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Driverless cars to transform car sharing

Most motorists are now aware that driverless or autonomous cars are coming down the line. The cars are already being trialled both in the UK and US and big motor manufacturers have joined Google in testing out the technology. The Google car has covered hundreds of thousands of miles without incident and it is this safety aspect of the driverless car that is attracting most of the attention.

Most motorists are now aware that driverless or autonomous cars are coming down the line. The cars are already being trialled both in the UK and US and big motor manufacturers have joined Google in testing out the technology. The Google car has covered hundreds of thousands of miles without incident and it is this safety aspect of the driverless car that is attracting most of the attention. The car uses various technologies, such as radar, laser and cameras to see the road ahead and sophisticated software is programmed to identify potential threats. The cars can also communicate with each other and therefore exchange information on potential obstacles or traffic conditions which would be out of sight of a human driver. The cars can also react much faster than a human driver and are programmed to always take the most appropriate action, whereas the human driver may make poor choices when stressed.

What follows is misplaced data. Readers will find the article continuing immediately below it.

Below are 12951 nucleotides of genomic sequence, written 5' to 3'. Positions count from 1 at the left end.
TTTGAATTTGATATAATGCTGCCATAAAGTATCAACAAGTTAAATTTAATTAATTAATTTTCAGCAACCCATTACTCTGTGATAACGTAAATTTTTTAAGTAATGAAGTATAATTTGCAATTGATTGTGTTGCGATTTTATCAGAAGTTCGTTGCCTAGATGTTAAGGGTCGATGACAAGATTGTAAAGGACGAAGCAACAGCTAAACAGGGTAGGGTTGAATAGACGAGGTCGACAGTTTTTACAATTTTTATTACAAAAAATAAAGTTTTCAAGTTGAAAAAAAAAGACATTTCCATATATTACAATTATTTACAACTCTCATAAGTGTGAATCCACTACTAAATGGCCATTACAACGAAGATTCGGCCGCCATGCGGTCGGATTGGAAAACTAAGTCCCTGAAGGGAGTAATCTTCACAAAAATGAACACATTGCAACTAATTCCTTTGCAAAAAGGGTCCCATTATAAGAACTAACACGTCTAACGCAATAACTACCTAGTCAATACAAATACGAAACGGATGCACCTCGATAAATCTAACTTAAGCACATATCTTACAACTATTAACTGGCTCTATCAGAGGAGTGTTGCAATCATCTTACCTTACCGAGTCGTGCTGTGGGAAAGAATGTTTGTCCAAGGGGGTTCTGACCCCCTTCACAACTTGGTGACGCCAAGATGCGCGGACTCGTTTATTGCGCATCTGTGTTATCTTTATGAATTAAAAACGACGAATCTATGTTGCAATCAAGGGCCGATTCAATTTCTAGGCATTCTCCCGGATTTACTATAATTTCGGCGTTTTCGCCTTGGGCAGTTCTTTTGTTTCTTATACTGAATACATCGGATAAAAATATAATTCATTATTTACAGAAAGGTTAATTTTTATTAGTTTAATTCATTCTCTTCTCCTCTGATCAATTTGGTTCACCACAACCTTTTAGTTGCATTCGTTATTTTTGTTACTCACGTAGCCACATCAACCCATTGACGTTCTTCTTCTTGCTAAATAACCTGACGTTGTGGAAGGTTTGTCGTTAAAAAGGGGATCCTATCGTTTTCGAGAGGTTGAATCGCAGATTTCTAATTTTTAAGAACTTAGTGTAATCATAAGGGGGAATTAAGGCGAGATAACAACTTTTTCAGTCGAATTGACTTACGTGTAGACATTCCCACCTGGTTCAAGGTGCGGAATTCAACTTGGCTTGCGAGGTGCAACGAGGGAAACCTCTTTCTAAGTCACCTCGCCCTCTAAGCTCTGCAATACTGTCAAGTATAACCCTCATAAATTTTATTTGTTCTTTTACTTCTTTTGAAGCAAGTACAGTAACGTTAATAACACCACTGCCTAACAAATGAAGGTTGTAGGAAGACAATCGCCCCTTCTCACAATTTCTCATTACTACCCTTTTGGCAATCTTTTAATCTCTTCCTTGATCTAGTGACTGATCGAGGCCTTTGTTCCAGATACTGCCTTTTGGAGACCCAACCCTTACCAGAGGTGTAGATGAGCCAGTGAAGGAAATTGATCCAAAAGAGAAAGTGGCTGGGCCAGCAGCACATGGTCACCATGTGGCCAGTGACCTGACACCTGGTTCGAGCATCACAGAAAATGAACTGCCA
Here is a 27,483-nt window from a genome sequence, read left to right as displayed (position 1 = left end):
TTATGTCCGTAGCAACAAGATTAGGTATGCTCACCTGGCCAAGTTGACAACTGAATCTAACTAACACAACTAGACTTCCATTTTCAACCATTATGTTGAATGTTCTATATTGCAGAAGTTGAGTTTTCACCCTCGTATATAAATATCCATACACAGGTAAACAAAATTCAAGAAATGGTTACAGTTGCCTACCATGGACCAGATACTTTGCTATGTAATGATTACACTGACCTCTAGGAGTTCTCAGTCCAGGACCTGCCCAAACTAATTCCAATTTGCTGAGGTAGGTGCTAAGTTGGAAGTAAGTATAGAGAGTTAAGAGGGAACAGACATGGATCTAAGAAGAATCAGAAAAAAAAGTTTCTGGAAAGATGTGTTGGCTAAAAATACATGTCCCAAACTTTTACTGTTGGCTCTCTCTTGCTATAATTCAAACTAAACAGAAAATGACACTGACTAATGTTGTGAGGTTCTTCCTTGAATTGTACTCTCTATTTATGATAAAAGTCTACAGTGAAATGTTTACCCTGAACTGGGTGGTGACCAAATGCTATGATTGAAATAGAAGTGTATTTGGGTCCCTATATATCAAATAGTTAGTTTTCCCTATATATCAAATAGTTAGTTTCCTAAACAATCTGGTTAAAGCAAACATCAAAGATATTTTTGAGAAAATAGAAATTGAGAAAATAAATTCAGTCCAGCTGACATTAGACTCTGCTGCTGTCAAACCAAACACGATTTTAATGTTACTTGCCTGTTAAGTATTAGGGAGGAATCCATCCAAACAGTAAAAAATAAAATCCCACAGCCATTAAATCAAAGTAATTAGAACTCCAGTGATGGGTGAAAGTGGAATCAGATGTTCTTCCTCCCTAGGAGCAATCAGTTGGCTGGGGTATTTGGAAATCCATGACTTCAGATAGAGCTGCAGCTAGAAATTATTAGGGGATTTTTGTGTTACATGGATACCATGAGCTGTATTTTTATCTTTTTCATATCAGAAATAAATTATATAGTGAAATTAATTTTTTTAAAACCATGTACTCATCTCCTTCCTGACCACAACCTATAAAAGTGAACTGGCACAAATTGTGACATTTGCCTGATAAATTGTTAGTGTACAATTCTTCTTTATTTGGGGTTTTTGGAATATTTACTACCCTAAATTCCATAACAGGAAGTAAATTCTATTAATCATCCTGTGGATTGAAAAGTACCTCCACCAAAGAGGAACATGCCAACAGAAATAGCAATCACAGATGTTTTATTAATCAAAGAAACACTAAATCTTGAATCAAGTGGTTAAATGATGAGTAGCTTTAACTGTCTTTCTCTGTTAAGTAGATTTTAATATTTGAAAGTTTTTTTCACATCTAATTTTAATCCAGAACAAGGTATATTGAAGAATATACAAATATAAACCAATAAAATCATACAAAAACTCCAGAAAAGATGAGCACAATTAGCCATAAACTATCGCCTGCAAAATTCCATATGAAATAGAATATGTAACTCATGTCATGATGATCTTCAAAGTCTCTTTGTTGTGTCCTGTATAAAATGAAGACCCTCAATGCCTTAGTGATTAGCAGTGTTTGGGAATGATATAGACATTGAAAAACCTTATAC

All of these factors contribute to making the driverless car a really exciting prospect for road safety but it ignores great potential for these cars in other areas. Chief among these is the potential for car pooling or sharing vehicles. Most cars actually spend very little of their time on the road. They will drive us to work or do the school and shopping runs and then must be parked until required for the return journeys. This makes cars very inefficient. The driverless car, however, need not sit idle while you are at work or attending to other chores. Instead, it can be used for other journeys by other people. This has the power to transform the way we use cars. We would be far less likely to need to own a car and instead we would use one simply when we needed it. This would make the car much cheaper and more efficient to use.

Car sharing schemes are nothing new and there are many schemes currently operating in our major cities. These do have limitations, however, surrounding the distribution of the cars. Most of these schemes are operated on a ‘return to base’ model. Here, the user of the car must return the car to the same pick up point after they have finished with it. This severely limits the convenience of such systems. Where a ‘point-to-point’ system is operated, cars can pile up in popular locations and then need redistributing. The driverless car, on the other hand, can simply take itself to wherever it is needed. The potential for transforming our car use in this way is huge and may be the key to the future of motoring.
 

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